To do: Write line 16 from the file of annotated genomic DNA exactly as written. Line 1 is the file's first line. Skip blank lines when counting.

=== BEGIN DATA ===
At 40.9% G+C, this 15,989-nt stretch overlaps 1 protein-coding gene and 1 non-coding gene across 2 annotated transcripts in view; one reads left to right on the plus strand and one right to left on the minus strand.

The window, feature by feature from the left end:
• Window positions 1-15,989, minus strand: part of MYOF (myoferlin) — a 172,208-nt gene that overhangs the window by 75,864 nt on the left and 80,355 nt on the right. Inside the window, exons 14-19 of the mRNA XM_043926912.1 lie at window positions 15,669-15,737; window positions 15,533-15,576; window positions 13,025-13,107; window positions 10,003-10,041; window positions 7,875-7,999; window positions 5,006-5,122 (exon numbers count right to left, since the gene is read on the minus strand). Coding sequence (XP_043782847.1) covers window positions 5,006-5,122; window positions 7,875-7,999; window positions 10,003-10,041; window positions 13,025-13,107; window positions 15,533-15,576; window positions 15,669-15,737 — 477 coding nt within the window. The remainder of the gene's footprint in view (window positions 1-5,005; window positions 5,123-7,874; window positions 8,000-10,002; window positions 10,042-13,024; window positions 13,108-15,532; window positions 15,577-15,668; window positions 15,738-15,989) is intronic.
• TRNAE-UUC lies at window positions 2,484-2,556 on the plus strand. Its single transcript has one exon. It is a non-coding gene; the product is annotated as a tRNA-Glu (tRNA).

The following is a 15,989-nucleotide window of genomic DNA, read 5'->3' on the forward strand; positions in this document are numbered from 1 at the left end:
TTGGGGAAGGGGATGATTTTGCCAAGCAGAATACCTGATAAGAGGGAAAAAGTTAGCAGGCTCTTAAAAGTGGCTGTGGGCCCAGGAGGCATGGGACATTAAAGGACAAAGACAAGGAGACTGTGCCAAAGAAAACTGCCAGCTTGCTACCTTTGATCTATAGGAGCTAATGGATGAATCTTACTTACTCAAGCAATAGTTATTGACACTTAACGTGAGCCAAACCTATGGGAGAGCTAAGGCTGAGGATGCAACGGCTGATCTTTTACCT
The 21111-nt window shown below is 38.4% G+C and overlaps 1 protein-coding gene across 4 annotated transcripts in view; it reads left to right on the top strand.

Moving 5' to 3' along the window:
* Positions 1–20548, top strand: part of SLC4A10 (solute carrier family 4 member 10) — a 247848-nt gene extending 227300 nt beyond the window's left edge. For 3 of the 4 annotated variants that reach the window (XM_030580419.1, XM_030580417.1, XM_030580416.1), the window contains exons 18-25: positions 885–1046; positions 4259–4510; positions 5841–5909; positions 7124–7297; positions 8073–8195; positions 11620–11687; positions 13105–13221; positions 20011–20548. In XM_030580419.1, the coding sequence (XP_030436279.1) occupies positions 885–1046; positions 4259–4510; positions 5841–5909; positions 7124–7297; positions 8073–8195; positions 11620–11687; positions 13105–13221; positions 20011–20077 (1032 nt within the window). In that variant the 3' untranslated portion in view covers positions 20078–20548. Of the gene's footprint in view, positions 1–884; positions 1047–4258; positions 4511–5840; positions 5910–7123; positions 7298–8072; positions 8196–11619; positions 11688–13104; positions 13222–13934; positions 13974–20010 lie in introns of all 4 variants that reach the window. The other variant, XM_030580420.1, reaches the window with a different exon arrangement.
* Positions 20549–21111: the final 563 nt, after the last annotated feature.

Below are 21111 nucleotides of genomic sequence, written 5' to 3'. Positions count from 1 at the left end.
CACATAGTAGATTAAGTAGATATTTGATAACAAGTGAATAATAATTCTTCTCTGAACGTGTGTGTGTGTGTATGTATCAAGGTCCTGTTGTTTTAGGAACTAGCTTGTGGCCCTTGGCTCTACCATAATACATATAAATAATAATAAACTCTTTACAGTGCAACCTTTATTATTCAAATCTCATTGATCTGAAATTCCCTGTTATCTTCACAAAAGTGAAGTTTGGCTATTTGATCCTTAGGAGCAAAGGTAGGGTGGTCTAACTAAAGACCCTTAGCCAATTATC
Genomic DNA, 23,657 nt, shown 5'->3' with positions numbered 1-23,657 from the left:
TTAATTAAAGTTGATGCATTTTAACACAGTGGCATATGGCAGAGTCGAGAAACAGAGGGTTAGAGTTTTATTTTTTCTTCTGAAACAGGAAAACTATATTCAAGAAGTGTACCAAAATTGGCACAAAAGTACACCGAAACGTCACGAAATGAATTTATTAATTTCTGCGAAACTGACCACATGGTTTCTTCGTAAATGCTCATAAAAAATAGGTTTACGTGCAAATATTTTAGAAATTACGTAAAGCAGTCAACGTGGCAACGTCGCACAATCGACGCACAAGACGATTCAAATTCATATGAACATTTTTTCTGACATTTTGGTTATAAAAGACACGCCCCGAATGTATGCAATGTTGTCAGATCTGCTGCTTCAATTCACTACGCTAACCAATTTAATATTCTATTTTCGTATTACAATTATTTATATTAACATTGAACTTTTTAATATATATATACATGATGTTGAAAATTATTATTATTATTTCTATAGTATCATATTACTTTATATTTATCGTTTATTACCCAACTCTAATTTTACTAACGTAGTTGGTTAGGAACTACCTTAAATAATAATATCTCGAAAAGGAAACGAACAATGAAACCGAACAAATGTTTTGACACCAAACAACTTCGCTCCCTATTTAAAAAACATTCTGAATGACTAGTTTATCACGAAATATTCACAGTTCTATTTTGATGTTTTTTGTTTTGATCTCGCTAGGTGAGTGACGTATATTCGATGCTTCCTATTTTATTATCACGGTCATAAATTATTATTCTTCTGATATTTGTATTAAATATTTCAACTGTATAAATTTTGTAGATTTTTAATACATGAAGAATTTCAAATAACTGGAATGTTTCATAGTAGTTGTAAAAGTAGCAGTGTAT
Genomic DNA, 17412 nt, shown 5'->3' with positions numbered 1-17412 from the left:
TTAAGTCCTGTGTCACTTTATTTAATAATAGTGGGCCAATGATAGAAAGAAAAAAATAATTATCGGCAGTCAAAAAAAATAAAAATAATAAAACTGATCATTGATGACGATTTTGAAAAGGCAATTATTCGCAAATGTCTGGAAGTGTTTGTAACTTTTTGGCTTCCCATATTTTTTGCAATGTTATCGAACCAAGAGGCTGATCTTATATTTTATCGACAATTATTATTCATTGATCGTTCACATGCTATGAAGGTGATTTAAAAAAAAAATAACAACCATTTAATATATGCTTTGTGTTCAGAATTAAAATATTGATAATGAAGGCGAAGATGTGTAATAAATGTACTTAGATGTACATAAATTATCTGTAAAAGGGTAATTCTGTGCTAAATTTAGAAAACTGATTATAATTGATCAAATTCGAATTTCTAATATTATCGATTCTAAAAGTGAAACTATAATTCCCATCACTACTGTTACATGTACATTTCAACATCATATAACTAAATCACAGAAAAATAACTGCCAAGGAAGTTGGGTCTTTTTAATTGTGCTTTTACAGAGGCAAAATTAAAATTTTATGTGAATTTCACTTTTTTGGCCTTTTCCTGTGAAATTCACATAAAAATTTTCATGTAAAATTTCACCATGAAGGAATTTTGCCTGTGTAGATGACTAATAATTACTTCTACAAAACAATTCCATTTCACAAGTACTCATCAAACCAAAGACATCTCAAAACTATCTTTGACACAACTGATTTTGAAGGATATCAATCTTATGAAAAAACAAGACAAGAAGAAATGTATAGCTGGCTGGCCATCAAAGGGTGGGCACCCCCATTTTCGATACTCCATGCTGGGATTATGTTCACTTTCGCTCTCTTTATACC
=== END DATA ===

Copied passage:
TTAAGTCCTGTGTCACTTTATTTAATAATAGTGGGCCAATGATAGAAAGAAAAAAATAATTATCGGCAGTCAAAAAAAATAAAAATAATAAAACTGATCATTGATGACGATTTTGAAAAGGCAATTATTCGCAAATGTCTGGAAGTGTTTGTAACTTTTTGGCTTCCCATATTTTTTGCAATGTTATCGAACCAAGAGGCTGATCTTATATTTTATCGACAATTATTATTCATTGATCGTTCACATGCTATGAAGGTGATTTAAAAAAAAAATAACAACCATTTAATATATGCTTTGTGTTCAGAATTAAAATATTGATAATGAAGGCGAAGATGTGTAATAAATGTACTTAGATGTACATAAATTATCTGTAAAAGGGTAATTCTGTGCTAAATTTAGAAAACTGATTATAATTGATCAAATTCGAATTTCTAATATTATCGATTCTAAAAGTGAAACTATAATTCCCATCACTACTGTTACATGTACATTTCAACATCATATAACTAAATCACAGAAAAATAACTGCCAAGGAAGTTGGGTCTTTTTAATTGTGCTTTTACAGAGGCAAAATTAAAATTTTATGTGAATTTCACTTTTTTGGCCTTTTCCTGTGAAATTCACATAAAAATTTTCATGTAAAATTTCACCATGAAGGAATTTTGCCTGTGTAGATGACTAATAATTACTTCTACAAAACAATTCCATTTCACAAGTACTCATCAAACCAAAGACATCTCAAAACTATCTTTGACACAACTGATTTTGAAGGATATCAATCTTATGAAAAAACAAGACAAGAAGAAATGTATAGCTGGCTGGCCATCAAAGGGTGGGCACCCCCATTTTCGATACTCCATGCTGGGATTATGTTCACTTTCGCTCTCTTTATACC